Oil Sands Truth: Shut Down the Tar Sands

Calgary: Rental crisis fund hits $43.5M

Rental crisis fund hits $43.5M
Province pays 10,000 claims a month
Kelly Cryderman, Calgary Herald
Published: Tuesday, July 01, 2008

A provincial emergency fund designed to help renters in dire straits has ballooned to more than six times its original size -- going to $43.5 million from the $7 million announced by the Stelmach government.

More than 62,000 requests for emergency cash were granted in less than a year following the spring 2007 unveiling of the Homeless and Eviction Prevention Fund.

The fund, which is now paying out about 10,000 claims a month provincewide, allows people to quickly obtain a cheque to cover rent shortfalls, saves renters from eviction or provides a damage deposit to newcomers.

Due to demand, the government had to top up the fund throughout the 2007-08 fiscal year.

Along the way, rents increased and then plateaued, and the Alberta government filed at least 30 fraud charges against people who are accused of making false claims to obtain money from the fund.

Critics say there is a place for such an emergency fund, but the money is being blown through quickly because there haven't been other restraints placed on the market, such as temporary rent caps or moratoriums on condominium conversions.

"That's ad hoc planning and it results in runaway spending," Liberal housing critic Dave Taylor said.

"You haven't addressed the problem, you're still trying to manage the crisis," said the Calgary-Currie MLA. "We have created almost a kind of welfare where we didn't need to."

However, Housing and Urban Affairs Minister Yvonne Fritz noted the catalyst for the fund was an affordable housing task force report which recommended $7 million as a starting point.

Still, she suggested her oil-and-gas- rich government is taking note of the rapid use of public money.

"We know there's tremendous uptake of the fund and the importance that it's having out in the community," Fritz said last week.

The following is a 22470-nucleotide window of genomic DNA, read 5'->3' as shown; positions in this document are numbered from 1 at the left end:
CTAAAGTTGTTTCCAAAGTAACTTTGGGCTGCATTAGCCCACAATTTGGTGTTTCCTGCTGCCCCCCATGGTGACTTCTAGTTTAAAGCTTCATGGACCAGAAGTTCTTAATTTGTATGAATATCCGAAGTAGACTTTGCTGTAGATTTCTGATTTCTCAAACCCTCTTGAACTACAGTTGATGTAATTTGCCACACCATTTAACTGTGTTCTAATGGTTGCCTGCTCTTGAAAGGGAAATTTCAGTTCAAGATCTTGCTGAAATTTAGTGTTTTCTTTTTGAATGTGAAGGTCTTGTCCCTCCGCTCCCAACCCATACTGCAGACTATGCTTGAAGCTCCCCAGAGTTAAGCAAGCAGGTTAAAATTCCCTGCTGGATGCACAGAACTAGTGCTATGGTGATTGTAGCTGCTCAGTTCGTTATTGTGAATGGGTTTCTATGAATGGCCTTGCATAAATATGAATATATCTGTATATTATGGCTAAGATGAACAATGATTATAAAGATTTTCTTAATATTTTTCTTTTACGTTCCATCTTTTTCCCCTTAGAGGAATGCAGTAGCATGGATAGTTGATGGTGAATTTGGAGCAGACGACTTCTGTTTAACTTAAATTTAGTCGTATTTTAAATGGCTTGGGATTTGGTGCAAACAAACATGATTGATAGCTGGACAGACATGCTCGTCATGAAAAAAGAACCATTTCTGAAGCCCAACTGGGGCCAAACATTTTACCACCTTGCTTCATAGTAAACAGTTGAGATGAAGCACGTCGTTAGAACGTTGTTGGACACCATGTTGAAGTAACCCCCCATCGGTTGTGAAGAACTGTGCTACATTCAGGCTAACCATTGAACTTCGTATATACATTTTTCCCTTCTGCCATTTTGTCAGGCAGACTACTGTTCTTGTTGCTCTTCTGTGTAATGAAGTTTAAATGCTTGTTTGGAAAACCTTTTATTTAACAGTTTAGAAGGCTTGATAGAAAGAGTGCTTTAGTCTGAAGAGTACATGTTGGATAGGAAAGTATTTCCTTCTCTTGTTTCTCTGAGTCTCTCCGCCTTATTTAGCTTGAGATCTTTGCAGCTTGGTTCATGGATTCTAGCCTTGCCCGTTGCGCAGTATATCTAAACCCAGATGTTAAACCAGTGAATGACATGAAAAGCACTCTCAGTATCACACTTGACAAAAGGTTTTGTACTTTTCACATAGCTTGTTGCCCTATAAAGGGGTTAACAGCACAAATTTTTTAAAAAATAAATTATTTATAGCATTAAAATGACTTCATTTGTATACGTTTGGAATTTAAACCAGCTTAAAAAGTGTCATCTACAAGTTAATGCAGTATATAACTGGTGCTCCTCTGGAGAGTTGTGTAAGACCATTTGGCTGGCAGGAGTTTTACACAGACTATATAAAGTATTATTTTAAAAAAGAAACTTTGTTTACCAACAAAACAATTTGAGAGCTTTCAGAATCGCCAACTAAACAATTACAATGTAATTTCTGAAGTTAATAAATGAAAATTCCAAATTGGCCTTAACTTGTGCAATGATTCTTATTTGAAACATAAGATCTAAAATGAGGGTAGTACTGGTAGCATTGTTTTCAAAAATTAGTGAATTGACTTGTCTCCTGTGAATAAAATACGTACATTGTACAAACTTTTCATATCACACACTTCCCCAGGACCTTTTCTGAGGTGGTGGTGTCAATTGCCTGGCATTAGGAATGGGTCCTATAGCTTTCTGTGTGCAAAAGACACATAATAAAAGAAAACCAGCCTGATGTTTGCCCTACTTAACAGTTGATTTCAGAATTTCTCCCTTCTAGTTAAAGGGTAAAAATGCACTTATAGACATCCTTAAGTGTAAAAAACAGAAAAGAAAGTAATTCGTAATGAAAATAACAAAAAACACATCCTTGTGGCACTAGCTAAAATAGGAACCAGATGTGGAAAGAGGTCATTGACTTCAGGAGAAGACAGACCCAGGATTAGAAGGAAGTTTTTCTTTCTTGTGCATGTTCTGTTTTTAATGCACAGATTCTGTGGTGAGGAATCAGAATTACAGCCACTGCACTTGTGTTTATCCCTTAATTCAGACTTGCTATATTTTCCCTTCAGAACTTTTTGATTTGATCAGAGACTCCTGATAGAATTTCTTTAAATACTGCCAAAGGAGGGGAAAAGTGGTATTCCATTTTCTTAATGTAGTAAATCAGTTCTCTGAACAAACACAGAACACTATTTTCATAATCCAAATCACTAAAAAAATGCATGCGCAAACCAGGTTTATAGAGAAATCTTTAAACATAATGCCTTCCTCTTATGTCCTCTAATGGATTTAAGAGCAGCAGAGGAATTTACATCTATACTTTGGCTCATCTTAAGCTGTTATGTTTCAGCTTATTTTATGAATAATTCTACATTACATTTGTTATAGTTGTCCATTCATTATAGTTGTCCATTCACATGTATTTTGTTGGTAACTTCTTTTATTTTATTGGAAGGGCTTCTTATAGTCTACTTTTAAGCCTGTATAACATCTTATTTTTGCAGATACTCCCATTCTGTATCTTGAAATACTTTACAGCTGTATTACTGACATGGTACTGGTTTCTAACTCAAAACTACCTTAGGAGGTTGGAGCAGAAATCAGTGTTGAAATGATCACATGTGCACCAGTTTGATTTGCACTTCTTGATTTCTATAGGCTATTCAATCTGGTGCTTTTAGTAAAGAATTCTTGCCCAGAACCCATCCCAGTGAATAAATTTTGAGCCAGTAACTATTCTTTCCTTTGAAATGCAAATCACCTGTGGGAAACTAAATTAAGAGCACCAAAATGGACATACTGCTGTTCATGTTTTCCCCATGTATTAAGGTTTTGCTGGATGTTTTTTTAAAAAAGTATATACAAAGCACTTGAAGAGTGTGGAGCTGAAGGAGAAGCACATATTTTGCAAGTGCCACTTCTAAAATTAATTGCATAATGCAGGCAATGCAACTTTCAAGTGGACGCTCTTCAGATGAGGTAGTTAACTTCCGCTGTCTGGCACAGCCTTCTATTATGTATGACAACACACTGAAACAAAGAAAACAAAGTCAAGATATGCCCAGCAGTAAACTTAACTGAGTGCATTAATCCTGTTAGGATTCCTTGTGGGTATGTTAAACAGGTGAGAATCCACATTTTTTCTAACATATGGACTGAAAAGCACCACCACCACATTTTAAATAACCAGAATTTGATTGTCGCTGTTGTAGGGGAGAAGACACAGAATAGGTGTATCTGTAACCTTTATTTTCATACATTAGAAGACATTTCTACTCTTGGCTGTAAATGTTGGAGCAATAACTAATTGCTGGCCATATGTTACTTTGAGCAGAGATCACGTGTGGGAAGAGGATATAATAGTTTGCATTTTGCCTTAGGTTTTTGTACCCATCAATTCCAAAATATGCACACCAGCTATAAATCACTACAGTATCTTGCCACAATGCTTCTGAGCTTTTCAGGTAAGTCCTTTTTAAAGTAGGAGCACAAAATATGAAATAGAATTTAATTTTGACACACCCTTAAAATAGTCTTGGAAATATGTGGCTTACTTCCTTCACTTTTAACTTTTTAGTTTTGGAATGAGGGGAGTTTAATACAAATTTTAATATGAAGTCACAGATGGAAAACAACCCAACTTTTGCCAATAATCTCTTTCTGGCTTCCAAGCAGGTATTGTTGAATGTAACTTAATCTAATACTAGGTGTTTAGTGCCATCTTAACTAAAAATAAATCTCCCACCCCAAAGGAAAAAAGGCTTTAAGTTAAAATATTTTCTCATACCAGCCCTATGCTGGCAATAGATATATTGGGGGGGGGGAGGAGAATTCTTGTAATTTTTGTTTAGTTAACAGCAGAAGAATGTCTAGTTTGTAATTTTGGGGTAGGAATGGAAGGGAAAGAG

Last August, Iris Evans, then minister of employment, immigration and industry, said her government wasn't "necessarily prepared for the magnitude of the homelessness issue" and predicted the fund would eat up $21 million by years end.

Across the province, buying a home remains out of reach for many low and middle incomes earners, and Calgary still has the highest average rent for a two-bedroom apartment among the country's major cities. In 2007, average rents soared about 17 per cent.

However, housing prices in Alberta have seen some small decreases in the last few months, the city's vacancy rate has risen from last year's record low of 0.5 per cent, and there is now a greater variety of housing options to chose from.

"This is the fruit of the free market," said Sam Kolias, chairman and CEO of Boardwalk Rental Communities, a company that describes itself as Canada's largest apartment landlord.

Kolias said the government's decision to set up the fund was "a most wise investment" as it helped ease a serious housing crunch last year without interfering with the market with measures such as rent caps. He believes this year housing will be much less of an issue.

"There's a lot less people moving to the city," Kolias said, noting a small number of Boardwalk units have seen rent decreases.

But in the last few months, use of the Homeless and Eviction Prevention Fund has continued unabated.

In the new 2008-2009 budget, the provincial government set aside $44 million for the fund. Employment and immigration spokeswoman Dorothy Schreiber said in April, May and up until June 15, the fund has paid out $15.5 million in almost 25,000 claims.

And Schreiber said as of March 31 this year, there had been 30 fraud charges associated with the fund, and three convictions.

Hazel Orpen, Calgary manager for community housing support program at the Canadian Red Cross, said rapid use of the fund "really speaks to how vast the problem is, not only in Calgary but across the province."

Orpen said even though the city's vacancy rate is up, utility costs are also going up and "we're not seeing a decrease in the amount of rents."

Taylor acknowledges the Stelmach government is making good progress on creating 11,000 affordable housing units in five years, however "in the interim, how much more is it costing the taxpayers?"

© The Calgary Herald 2008


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